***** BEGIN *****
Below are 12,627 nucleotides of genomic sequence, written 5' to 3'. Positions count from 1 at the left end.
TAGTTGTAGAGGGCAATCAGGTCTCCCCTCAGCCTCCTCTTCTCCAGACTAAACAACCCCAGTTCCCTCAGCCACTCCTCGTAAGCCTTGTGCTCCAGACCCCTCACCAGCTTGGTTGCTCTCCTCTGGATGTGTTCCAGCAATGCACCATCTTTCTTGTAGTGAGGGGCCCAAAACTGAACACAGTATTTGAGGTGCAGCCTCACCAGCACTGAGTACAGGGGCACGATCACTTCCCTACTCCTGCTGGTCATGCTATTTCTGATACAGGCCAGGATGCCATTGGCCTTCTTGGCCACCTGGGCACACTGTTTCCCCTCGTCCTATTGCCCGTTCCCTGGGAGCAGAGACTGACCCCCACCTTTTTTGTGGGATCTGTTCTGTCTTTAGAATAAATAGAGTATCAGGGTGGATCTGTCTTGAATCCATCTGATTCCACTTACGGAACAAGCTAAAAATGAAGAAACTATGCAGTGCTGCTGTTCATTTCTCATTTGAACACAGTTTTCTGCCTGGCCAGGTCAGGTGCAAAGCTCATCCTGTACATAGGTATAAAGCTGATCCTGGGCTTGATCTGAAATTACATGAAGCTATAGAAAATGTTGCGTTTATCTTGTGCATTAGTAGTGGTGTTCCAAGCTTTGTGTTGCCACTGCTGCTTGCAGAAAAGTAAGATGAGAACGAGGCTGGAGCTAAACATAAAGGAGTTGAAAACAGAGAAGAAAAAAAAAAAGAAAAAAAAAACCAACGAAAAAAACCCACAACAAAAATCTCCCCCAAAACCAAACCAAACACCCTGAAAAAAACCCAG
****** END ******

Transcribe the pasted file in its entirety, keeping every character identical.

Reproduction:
Below are 12,627 nucleotides of genomic sequence, written 5' to 3'. Positions count from 1 at the left end.
TAGTTGTAGAGGGCAATCAGGTCTCCCCTCAGCCTCCTCTTCTCCAGACTAAACAACCCCAGTTCCCTCAGCCACTCCTCGTAAGCCTTGTGCTCCAGACCCCTCACCAGCTTGGTTGCTCTCCTCTGGATGTGTTCCAGCAATGCACCATCTTTCTTGTAGTGAGGGGCCCAAAACTGAACACAGTATTTGAGGTGCAGCCTCACCAGCACTGAGTACAGGGGCACGATCACTTCCCTACTCCTGCTGGTCATGCTATTTCTGATACAGGCCAGGATGCCATTGGCCTTCTTGGCCACCTGGGCACACTGTTTCCCCTCGTCCTATTGCCCGTTCCCTGGGAGCAGAGACTGACCCCCACCTTTTTTGTGGGATCTGTTCTGTCTTTAGAATAAATAGAGTATCAGGGTGGATCTGTCTTGAATCCATCTGATTCCACTTACGGAACAAGCTAAAAATGAAGAAACTATGCAGTGCTGCTGTTCATTTCTCATTTGAACACAGTTTTCTGCCTGGCCAGGTCAGGTGCAAAGCTCATCCTGTACATAGGTATAAAGCTGATCCTGGGCTTGATCTGAAATTACATGAAGCTATAGAAAATGTTGCGTTTATCTTGTGCATTAGTAGTGGTGTTCCAAGCTTTGTGTTGCCACTGCTGCTTGCAGAAAAGTAAGATGAGAACGAGGCTGGAGCTAAACATAAAGGAGTTGAAAACAGAGAAGAAAAAAAAAAAGAAAAAAAAAACCAACGAAAAAAACCCACAACAAAAATCTCCCCCAAAACCAAACCAAACACCCTGAAAAAAACCCAG